International Update, March 2004
In This Issue
Russia's new system of individual accounts is off to a rocky start. Owing in part to poor administration, the take-up rate is very low. The recent reform requires that a portion of a worker's mandatory pension contribution be set aside in an individual account. (See also the November 2003 International Update.) A worker may choose between the government pension fund and a private company to manage the investments. Workers who do not make a choice will remain in the government pension fund.
To date, fewer than 2 percent of eligible workers have chosen an asset manager. According to Mikhail Zurabov, the chairman of the State Pension Fund (SPF), workers lack sufficient information regarding credit ratings or the track record of any of the more than 50 private fund management companies seeking to participate in the program. Critics contend that the SPF did not market the reform effectively and that the process for selecting a company is too complicated. According to news accounts, some workers did not receive the government letter informing them about their individual account and providing the documents needed to choose a fund manager. The government is not planning to send out another notification until the end of 2004.
Opponents of recent reform to Switzerland's state social security pension system have forced a referendum this May on its rejection. The required 50,000 signatures were collected in record time, according to news accounts.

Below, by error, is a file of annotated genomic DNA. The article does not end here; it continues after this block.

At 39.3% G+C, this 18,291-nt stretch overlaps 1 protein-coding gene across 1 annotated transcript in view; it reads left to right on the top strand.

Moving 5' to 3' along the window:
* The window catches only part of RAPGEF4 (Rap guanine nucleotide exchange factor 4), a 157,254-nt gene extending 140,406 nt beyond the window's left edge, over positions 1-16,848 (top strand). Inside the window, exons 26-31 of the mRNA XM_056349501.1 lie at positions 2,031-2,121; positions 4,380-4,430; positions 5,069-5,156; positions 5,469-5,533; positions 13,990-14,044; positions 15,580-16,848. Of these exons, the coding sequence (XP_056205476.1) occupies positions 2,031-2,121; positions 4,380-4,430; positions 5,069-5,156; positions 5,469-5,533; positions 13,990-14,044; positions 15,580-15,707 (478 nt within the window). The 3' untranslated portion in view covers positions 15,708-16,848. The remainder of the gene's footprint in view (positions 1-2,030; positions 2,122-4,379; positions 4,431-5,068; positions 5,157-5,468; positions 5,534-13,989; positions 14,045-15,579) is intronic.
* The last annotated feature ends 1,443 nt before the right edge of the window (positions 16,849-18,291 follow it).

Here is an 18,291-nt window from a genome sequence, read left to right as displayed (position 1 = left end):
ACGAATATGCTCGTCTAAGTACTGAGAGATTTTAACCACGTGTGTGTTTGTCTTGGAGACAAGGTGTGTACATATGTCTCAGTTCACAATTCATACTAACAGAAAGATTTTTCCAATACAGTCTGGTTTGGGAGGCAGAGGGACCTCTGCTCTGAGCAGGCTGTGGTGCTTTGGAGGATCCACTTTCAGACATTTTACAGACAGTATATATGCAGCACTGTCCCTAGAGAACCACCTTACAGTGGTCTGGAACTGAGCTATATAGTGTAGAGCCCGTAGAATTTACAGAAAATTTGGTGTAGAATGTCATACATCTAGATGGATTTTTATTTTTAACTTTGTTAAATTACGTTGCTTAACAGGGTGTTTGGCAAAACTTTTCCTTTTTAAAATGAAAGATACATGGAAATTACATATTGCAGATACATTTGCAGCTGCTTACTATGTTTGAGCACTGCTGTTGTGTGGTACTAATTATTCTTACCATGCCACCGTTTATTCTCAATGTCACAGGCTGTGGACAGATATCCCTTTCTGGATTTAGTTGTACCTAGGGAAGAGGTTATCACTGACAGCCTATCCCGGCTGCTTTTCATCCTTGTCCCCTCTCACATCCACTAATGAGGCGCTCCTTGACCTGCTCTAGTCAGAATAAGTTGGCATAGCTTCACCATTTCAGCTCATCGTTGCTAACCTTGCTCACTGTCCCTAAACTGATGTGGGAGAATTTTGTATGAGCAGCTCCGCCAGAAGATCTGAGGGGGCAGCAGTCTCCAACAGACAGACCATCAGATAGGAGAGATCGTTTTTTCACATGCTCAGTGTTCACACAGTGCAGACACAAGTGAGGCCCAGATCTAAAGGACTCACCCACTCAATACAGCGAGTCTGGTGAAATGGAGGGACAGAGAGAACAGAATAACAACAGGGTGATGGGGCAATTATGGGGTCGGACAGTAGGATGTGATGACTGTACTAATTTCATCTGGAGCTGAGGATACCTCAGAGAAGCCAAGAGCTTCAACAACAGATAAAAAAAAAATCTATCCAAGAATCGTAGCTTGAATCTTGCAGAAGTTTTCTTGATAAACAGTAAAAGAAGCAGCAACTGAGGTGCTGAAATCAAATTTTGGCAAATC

If upheld, the reforms, enacted in October 2003, would:
- Increase the retirement age for women from 63 to 65 by 2009. This follows an earlier reform that raises the retirement age for women from 63 to 64 in 2005. The retirement age for men will remain at 65.
- Reduce survivor benefits for widows without children. Reductions for widows with children would be offset by an increase in child benefits.
- Index pensions on the basis of consumer price inflation every 3 years rather than every 2 years.
- Enable some workers to retire early with reduced pensions.
Annual savings under the measure would be SFr787 million (US$612 million)—about half of what the government originally sought. Even with these changes, according to the Organization for Economic Cooperation and Development, the system could run short of funding as early as 2015.
In response, the government is readying yet another pension reform package. Interior minister Pascal Couchepin has proposed increasing the retirement age to 67 by 2025. In addition, reformers envision a more flexible retirement age up to age 70, with additional benefits to those who continue to work. A competing proposal would reduce the level of the state pension by severing the link between pensions and salaries.
Switzerland's retirement system is made up of three "pillars." Its state pension (first pillar), discussed above, is a pay-as-you-go system that replaces 33 percent of the average worker's income and covers all people living and working in Switzerland. Benefits are financed by employer and employee contributions of 4.2 percent each plus general revenues equal to 20 percent of program costs. The second pillar consists of employer-financed occupational pensions, which are compulsory for workers earning more than SFr25,000 (US$19,443) a year. The third pillar consists of voluntary, tax-favored individual savings plans.
On February 12, the U.K. government unveiled its proposal to revamp the regulation of private pensions and update public pension law. A key provision of the bill would establish a Pension Protection Fund (PPF)—similar to the U.S. Pension Benefit Guaranty Corporation—which would insure participants in employer-sponsored defined-benefit "final salary" plans from losses caused by an employer's bankruptcy. (See also the December 2003 International Update.) The fund will be financed through fees levied on businesses. In the first year, this would consist of a flat fee, regardless of a pension plan's performance. After that, the fee would become a risk-based levy.